Thursday, May 7, 2015

Book Review: Timeless (Parasol Protectorate #5) by Gail Carriger

Timeless (Parasol Protectorate, #5)

Timeless (Parasol Protectorate #5)
by Gail Carriger

Goodreads Link:

Recommended for: Fans of Ms. Carriger, Victorian England, or the Steampunk genre
Read from April 18 to May 06, 2015 — I own a copy, read count: 1

Awwwww....I am happy and sad, all at the same time. Happy because I absolutely adored this series, especially this 5th installment, Timeless. But I'm sad because it's over! Alexia Tarrabotti has become one of my all-time favorite characters - she is bold, courageous, witty: all the characteristics I wish I could be. I will miss living vicariously through her and her wild adventures. And even though there is the 4th Finishing Series book, Manners & Mutiny, to be released, and even though the Prudence duology is a sequel, neither of these books have Alexia as the protagonist, and I already feel an ache in my heart for the loss of not having more to read about her.

And while my 5-star rating for this 5th book is a bit generous (maybe it's a 4.5), I cannot bring myself to give it any fewer stars since it is the culmination of such a wonderful series. As some reviewers have mentioned, this 5th book was somewhat different from the previous four. It was a bit more somber with fewer witty one-liners, but the emotional roller-coaster was equally as enjoyable as the previous four books:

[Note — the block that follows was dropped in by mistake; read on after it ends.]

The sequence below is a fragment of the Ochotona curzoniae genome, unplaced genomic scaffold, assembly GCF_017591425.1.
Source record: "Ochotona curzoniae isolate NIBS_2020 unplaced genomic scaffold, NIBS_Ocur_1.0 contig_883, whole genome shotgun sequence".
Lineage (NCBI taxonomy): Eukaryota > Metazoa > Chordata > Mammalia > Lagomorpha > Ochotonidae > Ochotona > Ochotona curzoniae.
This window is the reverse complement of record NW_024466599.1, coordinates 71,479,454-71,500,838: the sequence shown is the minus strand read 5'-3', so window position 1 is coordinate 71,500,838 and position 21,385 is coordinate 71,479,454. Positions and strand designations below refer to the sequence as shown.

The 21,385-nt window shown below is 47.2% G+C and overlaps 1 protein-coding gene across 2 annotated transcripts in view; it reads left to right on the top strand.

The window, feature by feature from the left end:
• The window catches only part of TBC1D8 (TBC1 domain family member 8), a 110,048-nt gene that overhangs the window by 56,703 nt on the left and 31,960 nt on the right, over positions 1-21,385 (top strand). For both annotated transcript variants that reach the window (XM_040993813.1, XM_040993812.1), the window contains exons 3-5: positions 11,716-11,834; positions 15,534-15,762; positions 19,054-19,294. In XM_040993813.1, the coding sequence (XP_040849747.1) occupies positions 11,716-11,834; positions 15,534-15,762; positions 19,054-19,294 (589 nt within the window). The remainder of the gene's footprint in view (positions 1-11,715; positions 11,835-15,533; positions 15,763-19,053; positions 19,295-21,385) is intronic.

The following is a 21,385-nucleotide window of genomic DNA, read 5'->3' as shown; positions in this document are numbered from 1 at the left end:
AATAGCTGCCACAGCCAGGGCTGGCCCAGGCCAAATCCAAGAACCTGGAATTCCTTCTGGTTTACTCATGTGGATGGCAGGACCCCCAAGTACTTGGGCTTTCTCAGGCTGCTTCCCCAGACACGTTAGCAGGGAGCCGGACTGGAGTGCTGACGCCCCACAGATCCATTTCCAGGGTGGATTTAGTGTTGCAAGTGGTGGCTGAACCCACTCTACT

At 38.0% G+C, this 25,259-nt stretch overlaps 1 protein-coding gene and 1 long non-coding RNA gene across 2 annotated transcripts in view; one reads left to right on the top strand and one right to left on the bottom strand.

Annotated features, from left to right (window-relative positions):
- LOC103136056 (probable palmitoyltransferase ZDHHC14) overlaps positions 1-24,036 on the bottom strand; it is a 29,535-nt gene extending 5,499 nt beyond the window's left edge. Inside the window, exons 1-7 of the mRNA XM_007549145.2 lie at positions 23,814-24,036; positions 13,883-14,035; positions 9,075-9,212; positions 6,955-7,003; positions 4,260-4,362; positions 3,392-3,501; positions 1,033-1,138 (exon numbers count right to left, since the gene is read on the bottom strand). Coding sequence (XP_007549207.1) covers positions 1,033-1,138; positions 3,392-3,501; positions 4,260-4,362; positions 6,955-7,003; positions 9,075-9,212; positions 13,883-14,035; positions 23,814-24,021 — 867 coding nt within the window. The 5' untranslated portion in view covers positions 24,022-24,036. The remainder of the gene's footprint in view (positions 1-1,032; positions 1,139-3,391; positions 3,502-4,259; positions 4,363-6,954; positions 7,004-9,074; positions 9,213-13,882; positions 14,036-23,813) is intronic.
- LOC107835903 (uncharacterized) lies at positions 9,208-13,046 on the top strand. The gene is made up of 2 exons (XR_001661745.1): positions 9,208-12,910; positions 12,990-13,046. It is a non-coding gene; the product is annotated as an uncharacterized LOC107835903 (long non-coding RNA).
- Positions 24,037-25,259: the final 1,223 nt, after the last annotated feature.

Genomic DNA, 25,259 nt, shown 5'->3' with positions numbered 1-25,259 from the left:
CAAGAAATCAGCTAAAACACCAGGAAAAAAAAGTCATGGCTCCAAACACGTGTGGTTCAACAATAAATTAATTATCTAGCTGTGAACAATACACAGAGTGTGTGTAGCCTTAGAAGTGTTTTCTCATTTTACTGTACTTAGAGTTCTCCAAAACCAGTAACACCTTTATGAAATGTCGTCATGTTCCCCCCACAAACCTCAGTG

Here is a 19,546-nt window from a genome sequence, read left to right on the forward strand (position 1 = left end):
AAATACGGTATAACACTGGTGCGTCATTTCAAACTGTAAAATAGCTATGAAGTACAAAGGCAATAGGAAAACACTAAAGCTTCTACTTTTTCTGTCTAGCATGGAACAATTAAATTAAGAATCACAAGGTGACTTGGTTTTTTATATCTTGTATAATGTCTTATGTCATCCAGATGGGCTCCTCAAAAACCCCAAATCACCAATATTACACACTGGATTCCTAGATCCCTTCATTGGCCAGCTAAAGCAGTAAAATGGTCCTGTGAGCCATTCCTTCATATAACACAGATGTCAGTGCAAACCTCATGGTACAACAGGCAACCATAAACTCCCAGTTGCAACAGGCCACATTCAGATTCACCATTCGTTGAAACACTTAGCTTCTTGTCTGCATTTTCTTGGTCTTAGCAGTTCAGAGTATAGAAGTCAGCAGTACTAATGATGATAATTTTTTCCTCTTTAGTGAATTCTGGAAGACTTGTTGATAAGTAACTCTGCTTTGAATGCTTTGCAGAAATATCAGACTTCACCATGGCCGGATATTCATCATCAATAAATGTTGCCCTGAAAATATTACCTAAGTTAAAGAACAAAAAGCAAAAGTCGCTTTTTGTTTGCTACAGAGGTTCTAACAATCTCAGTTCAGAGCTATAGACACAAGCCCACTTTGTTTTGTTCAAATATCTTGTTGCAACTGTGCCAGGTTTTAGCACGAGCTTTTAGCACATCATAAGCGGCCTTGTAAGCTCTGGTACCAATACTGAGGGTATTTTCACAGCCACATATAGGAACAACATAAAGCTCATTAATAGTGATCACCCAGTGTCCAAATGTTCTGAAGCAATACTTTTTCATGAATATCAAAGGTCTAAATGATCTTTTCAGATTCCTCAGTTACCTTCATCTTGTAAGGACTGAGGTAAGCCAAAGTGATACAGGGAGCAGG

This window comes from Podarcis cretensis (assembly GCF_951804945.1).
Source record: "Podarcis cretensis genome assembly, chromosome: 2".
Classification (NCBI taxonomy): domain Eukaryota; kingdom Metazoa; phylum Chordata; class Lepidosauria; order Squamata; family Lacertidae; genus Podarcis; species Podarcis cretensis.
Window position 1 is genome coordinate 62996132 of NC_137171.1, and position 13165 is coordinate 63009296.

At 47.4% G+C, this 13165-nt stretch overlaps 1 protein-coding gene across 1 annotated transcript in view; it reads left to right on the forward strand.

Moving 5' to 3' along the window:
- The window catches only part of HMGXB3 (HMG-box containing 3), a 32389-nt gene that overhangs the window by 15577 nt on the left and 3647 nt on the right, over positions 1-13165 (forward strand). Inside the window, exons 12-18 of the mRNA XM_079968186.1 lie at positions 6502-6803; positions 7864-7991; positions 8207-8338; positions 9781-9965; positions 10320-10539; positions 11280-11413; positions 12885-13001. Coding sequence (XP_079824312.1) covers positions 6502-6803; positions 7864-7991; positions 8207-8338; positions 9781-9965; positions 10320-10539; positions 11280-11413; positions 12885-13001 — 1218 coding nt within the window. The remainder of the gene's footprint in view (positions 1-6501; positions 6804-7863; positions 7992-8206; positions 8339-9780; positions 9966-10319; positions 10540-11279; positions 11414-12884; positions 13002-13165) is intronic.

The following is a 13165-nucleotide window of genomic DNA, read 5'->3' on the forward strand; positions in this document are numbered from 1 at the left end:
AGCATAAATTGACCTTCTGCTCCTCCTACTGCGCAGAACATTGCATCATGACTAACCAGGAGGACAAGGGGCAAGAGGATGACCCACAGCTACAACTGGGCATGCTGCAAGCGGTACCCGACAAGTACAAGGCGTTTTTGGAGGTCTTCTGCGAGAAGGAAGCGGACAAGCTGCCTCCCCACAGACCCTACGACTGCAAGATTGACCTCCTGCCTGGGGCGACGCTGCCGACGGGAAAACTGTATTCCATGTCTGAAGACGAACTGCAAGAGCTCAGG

Things to love:
  • The setting in Egypt was foreign and fascinating
  • The God-Breaker plague's expansion was such an intriguing concept that I really had to work mentally to wrap my head around it.
  • Prudence was the most adorable addition to already lovely cast of characters. She already has such hutzpah as a toddler that I can hardly imagine how she will be in her later years, as will be described in the spin-off.
  • The development of Biffy's plotline. I am hopeful that he and his story arc will continue in the Prudence books, which I plan to start right after I finish the other books I am currently reading.